As I have been indicating, the slow down (or collapse, depending on where you are) of the real estate market has the potential to cause real damage to the larger economy and, in my view, those who try to down play it are not being honest. The latest issue of Time Magazine takes a looks at the issue of what a fall of real estate translates to employment wise (http://time-blog.com/curious_capitalist/2007/09/real_estate_starts_to_pull_the.html). I am not the only one who believes that the foreclosure mess will get much worse before it gets better. Here are a few highlights from the Time article:
The August drop in employment that the Bureau of Labor Statistics reported this morning surprised a lot of people. You can't really blame them: It was the first monthly decline since 2003, the numbers had been moderately strong in recent months, and the survey was conducted in the first half of the month, missing a couple of very troubled weeks in the real estate and financial worlds. But that the train wreck that is the real estate industry was eventually going to start hurting the overall economy seems pretty obvious when you look closely at the numbers.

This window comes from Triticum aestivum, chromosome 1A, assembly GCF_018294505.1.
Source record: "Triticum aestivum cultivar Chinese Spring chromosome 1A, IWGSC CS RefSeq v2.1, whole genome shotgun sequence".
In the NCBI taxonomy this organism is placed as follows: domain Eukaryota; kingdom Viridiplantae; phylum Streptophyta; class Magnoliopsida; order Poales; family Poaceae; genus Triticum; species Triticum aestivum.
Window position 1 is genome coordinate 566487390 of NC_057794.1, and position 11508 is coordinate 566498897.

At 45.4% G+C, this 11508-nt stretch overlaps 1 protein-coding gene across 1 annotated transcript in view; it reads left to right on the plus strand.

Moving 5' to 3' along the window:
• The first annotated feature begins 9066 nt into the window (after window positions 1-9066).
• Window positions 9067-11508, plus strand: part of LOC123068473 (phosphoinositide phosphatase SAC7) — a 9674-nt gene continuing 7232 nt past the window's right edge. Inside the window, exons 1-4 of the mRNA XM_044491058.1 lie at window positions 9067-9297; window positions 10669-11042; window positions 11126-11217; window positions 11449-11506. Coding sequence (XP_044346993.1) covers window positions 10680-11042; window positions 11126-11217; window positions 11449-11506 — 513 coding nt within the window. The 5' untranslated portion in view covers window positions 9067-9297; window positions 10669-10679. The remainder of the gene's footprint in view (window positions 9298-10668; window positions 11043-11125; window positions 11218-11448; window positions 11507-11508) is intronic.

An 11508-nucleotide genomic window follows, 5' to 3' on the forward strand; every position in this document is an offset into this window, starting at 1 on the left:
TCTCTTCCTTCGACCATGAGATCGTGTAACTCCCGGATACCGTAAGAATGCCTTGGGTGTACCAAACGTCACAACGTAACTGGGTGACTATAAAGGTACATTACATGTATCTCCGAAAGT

I constructed my own makeshift measure of real estate employment by adding together five BLS job categories: "residential building," "residential specialty trade contractors," "real estate," "building material and garden supply stores," and "credit intermediation and related activities." I realize that I'm catching some people not directly involved in real estate here, particularly in the last category, which includes banks, thrifts, and other lenders. But most of the growth in lending in the first half of the decade was in mortgage and home-equity loans, so I don't think it's too far off.
The real estate industry, as I've added it up, only accounts for 6.6% of American jobs. But between January 2001 and May 2006, when real estate employment peaked, it accounted for an amazing 46% of new jobs. Since then the real estate sector has shed 132,000 jobs while the rest of the economy continued to chug along. The August BLS numbers may indicate that this happy disconnect has ended.